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He’s Not Depressed!

“You don’t look depressed.” Or the corollary for caregivers is “Depressed? You can’t say that person is depressed.” I can’t begin to tell you how many times I heard the second line.

My husband has had the ability to put on a face for people he meets and works with and another face with me at home. People we know consider him a person with a great sense of humor, in love with life, and just fun to be around. They have never encountered his other side: An inability to laugh at jokes, sleeping immediately after returning from work, quick to anger and very self centered, talking for hours about how all of life impacts him and how he is responsible for everything that happens. They have not encountered the dourness that encompasses his being or the hopelessness that creeps into him.

I don’t mean to minimize the fact that my husband does indeed have a good sense of humor, is very loving and can pinpoint the crux of a situation clearly. But that doesn’t take away the fact that the illness of depression does cloud those gifts, especially for the ones he holds most dear.

Somewhere someone said, “Everything is not as it seems,” and that is so true about depression. Depressed people can be very good at hiding their depression (as can the caregivers) and they can be very good at acting the way a situation wants them to. But those abilities do not have any impact on the fact that they are depressed, that they struggle day in and day out with this illness.

When people said my husband couldn’t be depressed, they minimized me and my feelings, caused me to question if I was seeing the picture correctly. It was yet another thing to cope with in a sea of already great obstacles. When I needed a life raft, I received only more waves, telling me once again that perhaps I just didn’t know what I was talking about, causing me to doubt myself.

Next time someone tells you their loved one is depressed, do not counter with “he/she can’t be depressed” because you see only one small window into a person. Be aware that there are many facets to this person and perhaps the one who is saying he or she is depressed is the one who is looking through the right window.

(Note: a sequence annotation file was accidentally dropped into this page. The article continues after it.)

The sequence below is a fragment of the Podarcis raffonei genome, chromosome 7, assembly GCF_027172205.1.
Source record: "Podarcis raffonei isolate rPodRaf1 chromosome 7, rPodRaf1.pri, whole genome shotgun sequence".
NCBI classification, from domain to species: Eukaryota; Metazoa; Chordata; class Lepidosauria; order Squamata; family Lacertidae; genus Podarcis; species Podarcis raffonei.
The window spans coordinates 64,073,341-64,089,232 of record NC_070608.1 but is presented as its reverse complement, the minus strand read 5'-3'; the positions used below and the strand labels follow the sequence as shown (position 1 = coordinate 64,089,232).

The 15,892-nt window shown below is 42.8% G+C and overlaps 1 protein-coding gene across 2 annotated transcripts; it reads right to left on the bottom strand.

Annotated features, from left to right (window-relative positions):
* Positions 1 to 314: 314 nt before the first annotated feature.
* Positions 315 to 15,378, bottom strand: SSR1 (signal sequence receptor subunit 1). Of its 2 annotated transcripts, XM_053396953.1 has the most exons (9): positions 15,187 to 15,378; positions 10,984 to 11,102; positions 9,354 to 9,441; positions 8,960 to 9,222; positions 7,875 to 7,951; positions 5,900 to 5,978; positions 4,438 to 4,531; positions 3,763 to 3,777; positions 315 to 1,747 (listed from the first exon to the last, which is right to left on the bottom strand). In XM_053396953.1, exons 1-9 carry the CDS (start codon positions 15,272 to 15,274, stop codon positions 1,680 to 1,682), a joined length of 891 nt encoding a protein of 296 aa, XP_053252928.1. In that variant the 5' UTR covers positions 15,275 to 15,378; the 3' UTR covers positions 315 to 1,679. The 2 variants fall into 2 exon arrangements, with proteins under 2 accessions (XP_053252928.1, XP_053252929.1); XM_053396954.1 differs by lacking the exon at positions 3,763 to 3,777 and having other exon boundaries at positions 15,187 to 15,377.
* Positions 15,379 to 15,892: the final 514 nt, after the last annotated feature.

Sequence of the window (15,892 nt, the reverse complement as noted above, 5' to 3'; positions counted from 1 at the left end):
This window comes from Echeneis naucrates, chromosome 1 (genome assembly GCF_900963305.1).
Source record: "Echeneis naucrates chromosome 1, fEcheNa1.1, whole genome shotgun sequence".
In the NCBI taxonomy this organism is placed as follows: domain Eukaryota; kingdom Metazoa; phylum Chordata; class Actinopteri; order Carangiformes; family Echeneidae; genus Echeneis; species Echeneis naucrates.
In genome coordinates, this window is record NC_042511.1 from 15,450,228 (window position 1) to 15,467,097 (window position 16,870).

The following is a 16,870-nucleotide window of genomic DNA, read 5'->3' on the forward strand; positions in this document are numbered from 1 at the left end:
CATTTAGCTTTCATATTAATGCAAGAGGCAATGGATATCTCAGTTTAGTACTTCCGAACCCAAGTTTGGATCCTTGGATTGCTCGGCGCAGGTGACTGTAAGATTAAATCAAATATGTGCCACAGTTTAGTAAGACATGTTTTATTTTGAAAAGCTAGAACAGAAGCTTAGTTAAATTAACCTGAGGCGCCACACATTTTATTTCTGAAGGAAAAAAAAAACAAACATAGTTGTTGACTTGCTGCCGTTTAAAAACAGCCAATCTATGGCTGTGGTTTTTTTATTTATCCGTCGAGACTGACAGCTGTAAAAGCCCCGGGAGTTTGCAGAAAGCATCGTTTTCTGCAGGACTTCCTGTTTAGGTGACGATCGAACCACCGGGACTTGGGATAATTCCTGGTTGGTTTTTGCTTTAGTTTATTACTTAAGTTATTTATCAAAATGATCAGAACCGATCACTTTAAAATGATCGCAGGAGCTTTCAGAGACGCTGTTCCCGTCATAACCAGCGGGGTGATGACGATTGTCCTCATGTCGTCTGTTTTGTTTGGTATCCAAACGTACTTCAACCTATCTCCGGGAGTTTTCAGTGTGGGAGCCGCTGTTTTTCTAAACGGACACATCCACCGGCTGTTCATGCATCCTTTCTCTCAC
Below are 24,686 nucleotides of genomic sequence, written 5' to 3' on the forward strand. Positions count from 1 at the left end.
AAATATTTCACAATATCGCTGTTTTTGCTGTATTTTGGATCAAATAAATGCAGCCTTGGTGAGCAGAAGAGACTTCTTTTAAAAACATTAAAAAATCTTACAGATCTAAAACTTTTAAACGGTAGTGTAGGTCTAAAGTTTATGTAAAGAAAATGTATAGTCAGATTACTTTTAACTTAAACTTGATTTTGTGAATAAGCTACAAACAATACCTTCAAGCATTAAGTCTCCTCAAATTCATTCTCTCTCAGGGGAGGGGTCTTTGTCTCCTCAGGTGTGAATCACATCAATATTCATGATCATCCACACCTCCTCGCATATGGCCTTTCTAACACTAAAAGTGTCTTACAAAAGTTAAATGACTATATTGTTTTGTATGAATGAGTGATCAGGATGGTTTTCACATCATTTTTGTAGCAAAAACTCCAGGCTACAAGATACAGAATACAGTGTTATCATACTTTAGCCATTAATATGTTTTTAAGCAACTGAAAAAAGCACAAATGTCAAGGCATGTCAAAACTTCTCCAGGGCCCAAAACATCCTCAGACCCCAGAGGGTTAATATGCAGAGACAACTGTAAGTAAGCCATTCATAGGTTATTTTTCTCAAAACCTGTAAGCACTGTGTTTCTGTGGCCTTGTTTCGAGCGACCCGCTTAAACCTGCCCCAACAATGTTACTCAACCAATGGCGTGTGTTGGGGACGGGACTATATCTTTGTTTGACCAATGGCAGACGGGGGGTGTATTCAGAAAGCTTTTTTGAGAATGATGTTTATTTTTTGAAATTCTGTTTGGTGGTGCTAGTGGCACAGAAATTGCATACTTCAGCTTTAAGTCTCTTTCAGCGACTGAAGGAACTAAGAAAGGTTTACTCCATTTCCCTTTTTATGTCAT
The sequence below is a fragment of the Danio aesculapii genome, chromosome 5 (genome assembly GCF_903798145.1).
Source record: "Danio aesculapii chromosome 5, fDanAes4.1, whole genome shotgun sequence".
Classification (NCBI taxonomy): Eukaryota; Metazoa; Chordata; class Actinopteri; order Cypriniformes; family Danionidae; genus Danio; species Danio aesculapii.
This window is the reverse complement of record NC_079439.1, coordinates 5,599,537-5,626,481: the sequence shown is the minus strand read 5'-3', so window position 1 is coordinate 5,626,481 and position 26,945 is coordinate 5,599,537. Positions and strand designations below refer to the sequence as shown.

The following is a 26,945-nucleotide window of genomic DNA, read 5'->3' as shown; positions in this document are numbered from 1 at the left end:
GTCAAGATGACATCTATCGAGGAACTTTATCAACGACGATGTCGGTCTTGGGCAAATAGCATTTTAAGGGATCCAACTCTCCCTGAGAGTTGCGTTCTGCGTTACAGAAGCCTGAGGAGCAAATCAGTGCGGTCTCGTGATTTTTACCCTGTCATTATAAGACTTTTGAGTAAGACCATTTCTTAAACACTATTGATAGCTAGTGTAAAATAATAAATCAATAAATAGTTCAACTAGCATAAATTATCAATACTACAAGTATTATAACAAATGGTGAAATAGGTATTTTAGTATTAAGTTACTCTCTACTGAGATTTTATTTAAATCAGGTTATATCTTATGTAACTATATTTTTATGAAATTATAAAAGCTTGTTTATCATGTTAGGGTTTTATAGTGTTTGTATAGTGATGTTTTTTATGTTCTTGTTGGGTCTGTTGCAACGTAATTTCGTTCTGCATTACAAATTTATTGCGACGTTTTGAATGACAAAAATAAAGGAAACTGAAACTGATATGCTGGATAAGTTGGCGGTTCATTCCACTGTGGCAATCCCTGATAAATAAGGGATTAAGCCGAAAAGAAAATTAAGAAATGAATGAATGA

3 Responses

  1. So very true. I’ve had what’s called dysthymia (minor chronic depression) for years, and it’s been largely controlled by various anti-depressants. I was able to hide it from just about everyone, through a combination of acting, intelligence, and humour, until one day I took an experimental drug and became manic (I’m not manic-depressive). You can’t hide that kind of behaviour…the overspending, the telling a major publisher that I could write a novel in a week, the philandering even. I got over that, and came down (reluctantly because it was a great high) over the course of a couple of months. I was fine for a few years, so fine that I felt I could go without medication and abruptly stopped. That led to major depression, and I truly thought I was dying. I slowly recovered with the help of a wonderful psychopharmacologist dotor, and am reasonably balanced today. I only tell my story because it’s much like the story of your husband…he can’t be depressed…and it’s usually those inner qualities that I mentioned before that get him and me through. One thing I’ve learned as well is you can never really describe what it feels like to a person who has not experienced or is pre-disposed to depression. That hurts too, that the people around you, whether they are loved ones or family (I make a distinction, ha) or friends or workmates, cannot really understand.

  2. I completely understand this, and the attitude you describe (“you can’t be depressed”) can be appalling to hear/. deal with. Sorry that you and your husband had to put up with that kind of nonsense. It’s “easier” to show your better side to those less close to you, particularly if you are polite and wish to make a good impression! But those positive attributes and attitudes don’t negate the shadow depression casts at home.

  3. Excellent post. Depression, like many other illnesses both physical and mental, is not always obvious to others. You’d think people would realize this and not be so quick to judge.

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